The OSSEC Effect

Many years ago, after I had been using OSSEC in an enterprise setting for a few months, I noticed an interesting phenomenon. Administrators, many of whom I had forwarded “was this you?” alerts to, were now coming to me to rat on themselves.

I would be working away in my cubicle when someone would come up behind me. It went something like this:

“Hey, Mike. Just wanted to let you know what you’ll be seeing me <insert action here> in the logs. No cause for concern.”

“Thanks for the heads up,” I would reply.

The administrators knew they were being monitored, but didn’t exactly know the full details of the monitoring. They naturally assumed I would see what they were up to. In many cases I wouldn’t have known.

The vast majority of these folks were honest to begin with, but I can’t help think it assisted them in following process and being just a bit more transparent with what they were doing. Maybe it even¬†dissuaded¬†someone who was on the fence from doing something vindictive.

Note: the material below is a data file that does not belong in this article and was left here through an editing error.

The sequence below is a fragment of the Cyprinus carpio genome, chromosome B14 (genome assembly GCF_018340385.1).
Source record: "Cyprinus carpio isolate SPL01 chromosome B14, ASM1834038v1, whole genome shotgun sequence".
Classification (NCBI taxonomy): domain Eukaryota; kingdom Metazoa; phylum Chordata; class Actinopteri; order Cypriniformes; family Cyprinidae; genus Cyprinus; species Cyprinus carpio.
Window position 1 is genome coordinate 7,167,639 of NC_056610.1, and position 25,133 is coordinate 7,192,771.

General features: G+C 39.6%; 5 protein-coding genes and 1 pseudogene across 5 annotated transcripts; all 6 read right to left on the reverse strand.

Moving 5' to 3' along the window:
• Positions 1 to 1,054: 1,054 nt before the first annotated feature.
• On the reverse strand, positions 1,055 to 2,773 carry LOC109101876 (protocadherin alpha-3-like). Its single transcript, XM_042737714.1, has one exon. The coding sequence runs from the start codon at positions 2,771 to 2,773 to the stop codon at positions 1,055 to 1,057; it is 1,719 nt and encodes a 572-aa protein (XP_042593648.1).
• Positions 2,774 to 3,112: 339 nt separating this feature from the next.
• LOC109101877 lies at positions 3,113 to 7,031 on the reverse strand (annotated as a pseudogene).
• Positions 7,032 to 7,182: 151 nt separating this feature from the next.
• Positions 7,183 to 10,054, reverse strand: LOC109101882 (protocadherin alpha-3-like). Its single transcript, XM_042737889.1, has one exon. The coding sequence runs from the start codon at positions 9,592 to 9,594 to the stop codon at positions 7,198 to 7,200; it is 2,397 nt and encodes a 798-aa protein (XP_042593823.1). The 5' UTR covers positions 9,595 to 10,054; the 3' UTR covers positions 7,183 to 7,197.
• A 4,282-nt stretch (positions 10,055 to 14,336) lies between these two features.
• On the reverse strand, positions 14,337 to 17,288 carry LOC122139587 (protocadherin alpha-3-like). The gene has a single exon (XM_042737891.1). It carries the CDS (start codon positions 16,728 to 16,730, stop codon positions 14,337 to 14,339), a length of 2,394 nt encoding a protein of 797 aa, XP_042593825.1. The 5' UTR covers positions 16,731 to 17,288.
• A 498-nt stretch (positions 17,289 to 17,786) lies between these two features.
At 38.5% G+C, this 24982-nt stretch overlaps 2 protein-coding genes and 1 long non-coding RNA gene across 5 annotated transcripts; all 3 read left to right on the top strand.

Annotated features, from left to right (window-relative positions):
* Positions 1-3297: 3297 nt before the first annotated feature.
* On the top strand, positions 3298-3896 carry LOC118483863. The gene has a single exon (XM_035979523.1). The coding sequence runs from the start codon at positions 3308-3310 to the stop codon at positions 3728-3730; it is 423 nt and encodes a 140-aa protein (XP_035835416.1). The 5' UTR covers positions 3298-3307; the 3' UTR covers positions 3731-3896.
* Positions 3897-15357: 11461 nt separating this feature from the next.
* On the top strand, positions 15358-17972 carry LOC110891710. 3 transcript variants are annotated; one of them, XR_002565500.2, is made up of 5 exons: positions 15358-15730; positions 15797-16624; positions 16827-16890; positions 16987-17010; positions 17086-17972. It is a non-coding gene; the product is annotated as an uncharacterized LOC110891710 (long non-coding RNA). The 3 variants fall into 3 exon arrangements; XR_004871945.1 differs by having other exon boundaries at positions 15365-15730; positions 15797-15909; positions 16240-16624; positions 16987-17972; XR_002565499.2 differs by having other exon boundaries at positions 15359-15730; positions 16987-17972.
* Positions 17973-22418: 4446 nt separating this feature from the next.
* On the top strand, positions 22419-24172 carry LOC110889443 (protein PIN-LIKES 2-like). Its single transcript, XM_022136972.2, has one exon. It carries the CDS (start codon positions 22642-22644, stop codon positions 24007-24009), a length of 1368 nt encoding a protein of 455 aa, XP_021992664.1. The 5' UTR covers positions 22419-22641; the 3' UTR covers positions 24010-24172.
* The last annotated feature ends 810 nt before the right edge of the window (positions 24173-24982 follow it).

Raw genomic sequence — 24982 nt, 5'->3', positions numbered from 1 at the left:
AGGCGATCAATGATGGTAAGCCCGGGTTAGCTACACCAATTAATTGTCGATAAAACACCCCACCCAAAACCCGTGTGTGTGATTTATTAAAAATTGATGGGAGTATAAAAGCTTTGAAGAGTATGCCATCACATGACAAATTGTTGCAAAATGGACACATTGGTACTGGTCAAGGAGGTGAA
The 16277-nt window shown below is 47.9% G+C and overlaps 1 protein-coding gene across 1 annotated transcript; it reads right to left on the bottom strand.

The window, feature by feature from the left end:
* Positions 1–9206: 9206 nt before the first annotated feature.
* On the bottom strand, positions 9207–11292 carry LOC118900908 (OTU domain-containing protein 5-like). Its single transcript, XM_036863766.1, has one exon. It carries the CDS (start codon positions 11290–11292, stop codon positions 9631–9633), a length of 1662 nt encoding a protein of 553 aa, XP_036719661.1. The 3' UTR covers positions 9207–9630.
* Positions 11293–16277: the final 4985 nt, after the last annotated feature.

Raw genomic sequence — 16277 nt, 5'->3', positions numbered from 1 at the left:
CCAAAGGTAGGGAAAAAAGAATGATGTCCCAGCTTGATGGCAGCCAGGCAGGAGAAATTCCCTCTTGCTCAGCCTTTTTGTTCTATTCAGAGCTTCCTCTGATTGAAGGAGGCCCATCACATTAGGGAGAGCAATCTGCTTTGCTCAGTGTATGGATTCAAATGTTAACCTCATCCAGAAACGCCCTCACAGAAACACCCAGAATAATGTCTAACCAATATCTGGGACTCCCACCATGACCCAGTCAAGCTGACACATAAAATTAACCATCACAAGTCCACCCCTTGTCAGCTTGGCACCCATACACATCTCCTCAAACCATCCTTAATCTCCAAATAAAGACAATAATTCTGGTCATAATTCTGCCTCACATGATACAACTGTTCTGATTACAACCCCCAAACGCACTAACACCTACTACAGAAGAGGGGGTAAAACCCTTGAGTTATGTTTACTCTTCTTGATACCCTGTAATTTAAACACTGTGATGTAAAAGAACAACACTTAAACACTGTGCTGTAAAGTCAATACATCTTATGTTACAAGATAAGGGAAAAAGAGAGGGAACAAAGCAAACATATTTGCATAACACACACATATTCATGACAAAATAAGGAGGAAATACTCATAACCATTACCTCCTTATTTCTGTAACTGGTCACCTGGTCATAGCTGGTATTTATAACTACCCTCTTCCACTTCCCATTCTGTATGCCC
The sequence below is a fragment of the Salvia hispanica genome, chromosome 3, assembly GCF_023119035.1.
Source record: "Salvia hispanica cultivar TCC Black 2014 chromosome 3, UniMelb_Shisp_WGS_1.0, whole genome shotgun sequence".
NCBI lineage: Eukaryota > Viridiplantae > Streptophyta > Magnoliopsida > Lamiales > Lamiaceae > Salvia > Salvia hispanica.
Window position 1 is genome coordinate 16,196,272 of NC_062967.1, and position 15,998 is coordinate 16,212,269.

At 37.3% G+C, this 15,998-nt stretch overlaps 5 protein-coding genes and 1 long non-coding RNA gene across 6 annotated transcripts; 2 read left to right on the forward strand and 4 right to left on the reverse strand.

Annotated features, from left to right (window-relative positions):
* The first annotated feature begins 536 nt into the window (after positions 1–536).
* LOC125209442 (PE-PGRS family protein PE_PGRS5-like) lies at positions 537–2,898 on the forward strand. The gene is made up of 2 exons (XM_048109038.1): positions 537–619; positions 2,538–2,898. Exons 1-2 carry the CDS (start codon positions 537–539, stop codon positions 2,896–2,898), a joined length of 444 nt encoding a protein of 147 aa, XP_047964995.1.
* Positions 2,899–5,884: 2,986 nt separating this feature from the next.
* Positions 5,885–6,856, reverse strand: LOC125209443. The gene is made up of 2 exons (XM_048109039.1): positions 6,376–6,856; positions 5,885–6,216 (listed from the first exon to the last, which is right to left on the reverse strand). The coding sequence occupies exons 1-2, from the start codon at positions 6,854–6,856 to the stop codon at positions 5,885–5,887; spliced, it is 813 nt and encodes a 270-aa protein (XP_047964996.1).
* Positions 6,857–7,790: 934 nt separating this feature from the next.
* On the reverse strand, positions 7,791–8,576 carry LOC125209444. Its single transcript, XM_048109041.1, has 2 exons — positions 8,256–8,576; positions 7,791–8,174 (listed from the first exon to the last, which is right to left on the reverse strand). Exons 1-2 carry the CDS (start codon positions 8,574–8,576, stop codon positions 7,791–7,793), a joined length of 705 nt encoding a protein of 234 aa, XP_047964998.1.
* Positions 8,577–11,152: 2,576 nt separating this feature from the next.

After seeing this in other environments, I think it deserves a term. At the risk of coining a term for something that has already been identified, I hereby declare this the “OSSEC Effect.” The definition (which could use some refinement) is as follows:

OSSEC Effect: The alteration of a computer user’s behavior when they know their actions are being monitored, but do not realize or understand the extent of the monitoring. Users will, without¬†provocation, volunteer information they believe could be seen as questionable, whether the monitoring system would have known about it or not.

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